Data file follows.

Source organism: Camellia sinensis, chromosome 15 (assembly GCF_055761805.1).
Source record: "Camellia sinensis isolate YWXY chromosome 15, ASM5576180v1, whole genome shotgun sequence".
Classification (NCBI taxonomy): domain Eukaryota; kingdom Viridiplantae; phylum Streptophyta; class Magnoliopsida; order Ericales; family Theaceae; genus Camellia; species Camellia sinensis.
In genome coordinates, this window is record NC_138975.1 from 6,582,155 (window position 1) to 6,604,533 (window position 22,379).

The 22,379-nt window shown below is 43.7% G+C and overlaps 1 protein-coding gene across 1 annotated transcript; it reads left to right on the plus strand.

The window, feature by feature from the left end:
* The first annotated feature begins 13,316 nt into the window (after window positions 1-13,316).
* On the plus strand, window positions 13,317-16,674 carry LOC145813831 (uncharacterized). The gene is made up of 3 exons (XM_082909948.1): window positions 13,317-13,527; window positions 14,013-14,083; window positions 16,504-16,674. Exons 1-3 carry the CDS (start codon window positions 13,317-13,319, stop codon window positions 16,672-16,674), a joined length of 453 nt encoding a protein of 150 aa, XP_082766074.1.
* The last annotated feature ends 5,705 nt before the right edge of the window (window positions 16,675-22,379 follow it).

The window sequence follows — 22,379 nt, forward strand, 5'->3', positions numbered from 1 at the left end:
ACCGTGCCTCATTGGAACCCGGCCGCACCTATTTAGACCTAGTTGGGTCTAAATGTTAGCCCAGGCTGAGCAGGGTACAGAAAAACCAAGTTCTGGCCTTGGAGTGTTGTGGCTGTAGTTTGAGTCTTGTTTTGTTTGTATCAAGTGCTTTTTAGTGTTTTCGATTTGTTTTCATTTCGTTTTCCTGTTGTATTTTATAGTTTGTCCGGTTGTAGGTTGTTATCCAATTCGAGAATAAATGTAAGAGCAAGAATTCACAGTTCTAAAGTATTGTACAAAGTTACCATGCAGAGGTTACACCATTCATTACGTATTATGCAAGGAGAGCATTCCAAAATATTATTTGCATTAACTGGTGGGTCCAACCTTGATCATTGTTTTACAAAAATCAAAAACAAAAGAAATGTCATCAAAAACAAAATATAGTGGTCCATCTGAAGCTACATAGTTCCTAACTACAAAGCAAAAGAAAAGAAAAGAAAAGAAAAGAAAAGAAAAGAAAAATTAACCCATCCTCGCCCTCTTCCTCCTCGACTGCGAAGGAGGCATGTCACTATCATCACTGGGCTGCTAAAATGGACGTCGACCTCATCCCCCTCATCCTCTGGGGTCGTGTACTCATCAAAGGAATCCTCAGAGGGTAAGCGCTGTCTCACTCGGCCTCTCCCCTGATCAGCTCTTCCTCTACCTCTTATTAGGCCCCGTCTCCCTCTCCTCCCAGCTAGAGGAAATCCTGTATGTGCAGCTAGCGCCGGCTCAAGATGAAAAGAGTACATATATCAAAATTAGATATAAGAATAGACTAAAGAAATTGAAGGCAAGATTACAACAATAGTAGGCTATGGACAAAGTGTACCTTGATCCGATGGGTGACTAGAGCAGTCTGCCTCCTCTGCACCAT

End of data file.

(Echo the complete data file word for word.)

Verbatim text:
Source organism: Camellia sinensis, chromosome 15 (assembly GCF_055761805.1).
Source record: "Camellia sinensis isolate YWXY chromosome 15, ASM5576180v1, whole genome shotgun sequence".
Classification (NCBI taxonomy): domain Eukaryota; kingdom Viridiplantae; phylum Streptophyta; class Magnoliopsida; order Ericales; family Theaceae; genus Camellia; species Camellia sinensis.
In genome coordinates, this window is record NC_138975.1 from 6,582,155 (window position 1) to 6,604,533 (window position 22,379).

The 22,379-nt window shown below is 43.7% G+C and overlaps 1 protein-coding gene across 1 annotated transcript; it reads left to right on the plus strand.

The window, feature by feature from the left end:
* The first annotated feature begins 13,316 nt into the window (after window positions 1-13,316).
* On the plus strand, window positions 13,317-16,674 carry LOC145813831 (uncharacterized). The gene is made up of 3 exons (XM_082909948.1): window positions 13,317-13,527; window positions 14,013-14,083; window positions 16,504-16,674. Exons 1-3 carry the CDS (start codon window positions 13,317-13,319, stop codon window positions 16,672-16,674), a joined length of 453 nt encoding a protein of 150 aa, XP_082766074.1.
* The last annotated feature ends 5,705 nt before the right edge of the window (window positions 16,675-22,379 follow it).

The window sequence follows — 22,379 nt, forward strand, 5'->3', positions numbered from 1 at the left end:
ACCGTGCCTCATTGGAACCCGGCCGCACCTATTTAGACCTAGTTGGGTCTAAATGTTAGCCCAGGCTGAGCAGGGTACAGAAAAACCAAGTTCTGGCCTTGGAGTGTTGTGGCTGTAGTTTGAGTCTTGTTTTGTTTGTATCAAGTGCTTTTTAGTGTTTTCGATTTGTTTTCATTTCGTTTTCCTGTTGTATTTTATAGTTTGTCCGGTTGTAGGTTGTTATCCAATTCGAGAATAAATGTAAGAGCAAGAATTCACAGTTCTAAAGTATTGTACAAAGTTACCATGCAGAGGTTACACCATTCATTACGTATTATGCAAGGAGAGCATTCCAAAATATTATTTGCATTAACTGGTGGGTCCAACCTTGATCATTGTTTTACAAAAATCAAAAACAAAAGAAATGTCATCAAAAACAAAATATAGTGGTCCATCTGAAGCTACATAGTTCCTAACTACAAAGCAAAAGAAAAGAAAAGAAAAGAAAAGAAAAGAAAAGAAAAATTAACCCATCCTCGCCCTCTTCCTCCTCGACTGCGAAGGAGGCATGTCACTATCATCACTGGGCTGCTAAAATGGACGTCGACCTCATCCCCCTCATCCTCTGGGGTCGTGTACTCATCAAAGGAATCCTCAGAGGGTAAGCGCTGTCTCACTCGGCCTCTCCCCTGATCAGCTCTTCCTCTACCTCTTATTAGGCCCCGTCTCCCTCTCCTCCCAGCTAGAGGAAATCCTGTATGTGCAGCTAGCGCCGGCTCAAGATGAAAAGAGTACATATATCAAAATTAGATATAAGAATAGACTAAAGAAATTGAAGGCAAGATTACAACAATAGTAGGCTATGGACAAAGTGTACCTTGATCCGATGGGTGACTAGAGCAGTCTGCCTCCTCTGCACCAT